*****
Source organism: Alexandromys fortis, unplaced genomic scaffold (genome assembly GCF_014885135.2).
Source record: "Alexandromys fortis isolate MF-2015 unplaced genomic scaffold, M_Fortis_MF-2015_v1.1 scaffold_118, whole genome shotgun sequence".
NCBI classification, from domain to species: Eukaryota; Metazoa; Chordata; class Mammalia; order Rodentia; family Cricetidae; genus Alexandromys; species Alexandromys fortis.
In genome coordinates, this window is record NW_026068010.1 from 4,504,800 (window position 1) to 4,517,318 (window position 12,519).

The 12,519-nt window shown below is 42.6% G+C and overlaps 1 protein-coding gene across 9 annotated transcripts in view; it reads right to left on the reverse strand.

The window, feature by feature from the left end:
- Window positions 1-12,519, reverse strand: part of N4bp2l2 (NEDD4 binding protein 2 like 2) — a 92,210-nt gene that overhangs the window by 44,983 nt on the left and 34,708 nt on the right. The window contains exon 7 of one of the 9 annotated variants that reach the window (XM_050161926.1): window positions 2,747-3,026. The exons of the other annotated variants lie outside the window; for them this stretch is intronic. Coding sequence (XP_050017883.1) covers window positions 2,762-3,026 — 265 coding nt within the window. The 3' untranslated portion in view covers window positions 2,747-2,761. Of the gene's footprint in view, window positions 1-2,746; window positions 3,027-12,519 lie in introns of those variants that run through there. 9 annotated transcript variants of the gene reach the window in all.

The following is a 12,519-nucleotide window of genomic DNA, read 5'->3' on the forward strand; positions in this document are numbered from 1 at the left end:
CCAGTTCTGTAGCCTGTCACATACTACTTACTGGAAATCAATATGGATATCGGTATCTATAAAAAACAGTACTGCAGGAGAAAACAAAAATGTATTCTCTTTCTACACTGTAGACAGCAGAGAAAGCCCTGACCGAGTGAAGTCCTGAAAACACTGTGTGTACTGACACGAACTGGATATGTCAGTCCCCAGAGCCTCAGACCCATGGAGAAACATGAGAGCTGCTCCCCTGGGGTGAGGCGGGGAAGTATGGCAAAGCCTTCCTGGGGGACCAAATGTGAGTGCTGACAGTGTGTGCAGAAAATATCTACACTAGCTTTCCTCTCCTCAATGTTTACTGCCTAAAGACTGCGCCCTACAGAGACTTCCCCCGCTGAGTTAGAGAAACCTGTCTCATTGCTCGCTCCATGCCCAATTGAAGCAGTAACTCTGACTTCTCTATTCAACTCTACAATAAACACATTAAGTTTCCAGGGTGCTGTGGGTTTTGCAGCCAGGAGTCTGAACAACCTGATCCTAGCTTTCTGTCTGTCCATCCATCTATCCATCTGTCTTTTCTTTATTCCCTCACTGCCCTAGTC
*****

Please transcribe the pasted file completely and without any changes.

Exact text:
Source organism: Alexandromys fortis, unplaced genomic scaffold (genome assembly GCF_014885135.2).
Source record: "Alexandromys fortis isolate MF-2015 unplaced genomic scaffold, M_Fortis_MF-2015_v1.1 scaffold_118, whole genome shotgun sequence".
NCBI classification, from domain to species: Eukaryota; Metazoa; Chordata; class Mammalia; order Rodentia; family Cricetidae; genus Alexandromys; species Alexandromys fortis.
In genome coordinates, this window is record NW_026068010.1 from 4,504,800 (window position 1) to 4,517,318 (window position 12,519).

The 12,519-nt window shown below is 42.6% G+C and overlaps 1 protein-coding gene across 9 annotated transcripts in view; it reads right to left on the reverse strand.

The window, feature by feature from the left end:
- Window positions 1-12,519, reverse strand: part of N4bp2l2 (NEDD4 binding protein 2 like 2) — a 92,210-nt gene that overhangs the window by 44,983 nt on the left and 34,708 nt on the right. The window contains exon 7 of one of the 9 annotated variants that reach the window (XM_050161926.1): window positions 2,747-3,026. The exons of the other annotated variants lie outside the window; for them this stretch is intronic. Coding sequence (XP_050017883.1) covers window positions 2,762-3,026 — 265 coding nt within the window. The 3' untranslated portion in view covers window positions 2,747-2,761. Of the gene's footprint in view, window positions 1-2,746; window positions 3,027-12,519 lie in introns of those variants that run through there. 9 annotated transcript variants of the gene reach the window in all.

The following is a 12,519-nucleotide window of genomic DNA, read 5'->3' on the forward strand; positions in this document are numbered from 1 at the left end:
CCAGTTCTGTAGCCTGTCACATACTACTTACTGGAAATCAATATGGATATCGGTATCTATAAAAAACAGTACTGCAGGAGAAAACAAAAATGTATTCTCTTTCTACACTGTAGACAGCAGAGAAAGCCCTGACCGAGTGAAGTCCTGAAAACACTGTGTGTACTGACACGAACTGGATATGTCAGTCCCCAGAGCCTCAGACCCATGGAGAAACATGAGAGCTGCTCCCCTGGGGTGAGGCGGGGAAGTATGGCAAAGCCTTCCTGGGGGACCAAATGTGAGTGCTGACAGTGTGTGCAGAAAATATCTACACTAGCTTTCCTCTCCTCAATGTTTACTGCCTAAAGACTGCGCCCTACAGAGACTTCCCCCGCTGAGTTAGAGAAACCTGTCTCATTGCTCGCTCCATGCCCAATTGAAGCAGTAACTCTGACTTCTCTATTCAACTCTACAATAAACACATTAAGTTTCCAGGGTGCTGTGGGTTTTGCAGCCAGGAGTCTGAACAACCTGATCCTAGCTTTCTGTCTGTCCATCCATCTATCCATCTGTCTTTTCTTTATTCCCTCACTGCCCTAGTC